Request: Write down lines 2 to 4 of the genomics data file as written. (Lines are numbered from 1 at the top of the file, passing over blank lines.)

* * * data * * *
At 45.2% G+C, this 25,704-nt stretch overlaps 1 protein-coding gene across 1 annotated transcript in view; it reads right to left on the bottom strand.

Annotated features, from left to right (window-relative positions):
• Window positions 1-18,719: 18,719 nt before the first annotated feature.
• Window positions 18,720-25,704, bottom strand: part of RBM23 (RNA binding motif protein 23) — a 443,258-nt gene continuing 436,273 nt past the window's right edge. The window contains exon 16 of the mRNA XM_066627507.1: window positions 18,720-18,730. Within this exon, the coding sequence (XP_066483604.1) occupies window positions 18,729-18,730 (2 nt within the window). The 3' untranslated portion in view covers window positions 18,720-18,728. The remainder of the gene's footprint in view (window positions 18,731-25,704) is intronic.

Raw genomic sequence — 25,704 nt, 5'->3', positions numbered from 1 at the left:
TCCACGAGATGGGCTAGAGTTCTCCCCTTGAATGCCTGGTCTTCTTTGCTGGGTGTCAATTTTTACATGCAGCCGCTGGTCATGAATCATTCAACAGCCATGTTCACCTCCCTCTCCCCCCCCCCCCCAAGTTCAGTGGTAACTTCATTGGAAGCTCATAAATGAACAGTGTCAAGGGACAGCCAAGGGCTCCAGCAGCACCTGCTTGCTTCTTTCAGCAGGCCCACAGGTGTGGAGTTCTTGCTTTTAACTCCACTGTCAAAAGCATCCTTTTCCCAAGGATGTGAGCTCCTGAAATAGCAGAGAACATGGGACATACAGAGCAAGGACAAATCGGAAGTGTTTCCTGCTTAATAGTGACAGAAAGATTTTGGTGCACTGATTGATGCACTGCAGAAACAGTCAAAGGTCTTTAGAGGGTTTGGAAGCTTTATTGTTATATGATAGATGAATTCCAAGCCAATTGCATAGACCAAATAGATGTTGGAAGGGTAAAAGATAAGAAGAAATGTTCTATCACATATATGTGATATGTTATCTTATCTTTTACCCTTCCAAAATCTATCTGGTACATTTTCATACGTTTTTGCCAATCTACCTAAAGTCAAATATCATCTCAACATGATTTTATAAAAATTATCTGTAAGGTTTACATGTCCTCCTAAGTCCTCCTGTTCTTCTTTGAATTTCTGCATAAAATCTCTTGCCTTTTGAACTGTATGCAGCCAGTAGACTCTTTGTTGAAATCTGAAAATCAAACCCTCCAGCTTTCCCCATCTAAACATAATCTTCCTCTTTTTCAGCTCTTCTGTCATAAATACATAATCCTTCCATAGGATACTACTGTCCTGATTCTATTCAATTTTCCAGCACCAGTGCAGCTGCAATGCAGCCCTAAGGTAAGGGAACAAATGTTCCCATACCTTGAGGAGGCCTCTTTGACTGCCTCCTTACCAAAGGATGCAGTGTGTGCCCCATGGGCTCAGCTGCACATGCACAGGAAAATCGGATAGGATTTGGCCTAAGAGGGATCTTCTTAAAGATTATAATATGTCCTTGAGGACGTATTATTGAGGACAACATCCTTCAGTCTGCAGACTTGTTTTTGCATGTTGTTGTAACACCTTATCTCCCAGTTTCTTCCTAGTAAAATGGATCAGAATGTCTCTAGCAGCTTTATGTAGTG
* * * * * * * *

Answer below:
Annotated features, from left to right (window-relative positions):
• Window positions 1-18,719: 18,719 nt before the first annotated feature.
• Window positions 18,720-25,704, bottom strand: part of RBM23 (RNA binding motif protein 23) — a 443,258-nt gene continuing 436,273 nt past the window's right edge. The window contains exon 16 of the mRNA XM_066627507.1: window positions 18,720-18,730. Within this exon, the coding sequence (XP_066483604.1) occupies window positions 18,729-18,730 (2 nt within the window). The 3' untranslated portion in view covers window positions 18,720-18,728. The remainder of the gene's footprint in view (window positions 18,731-25,704) is intronic.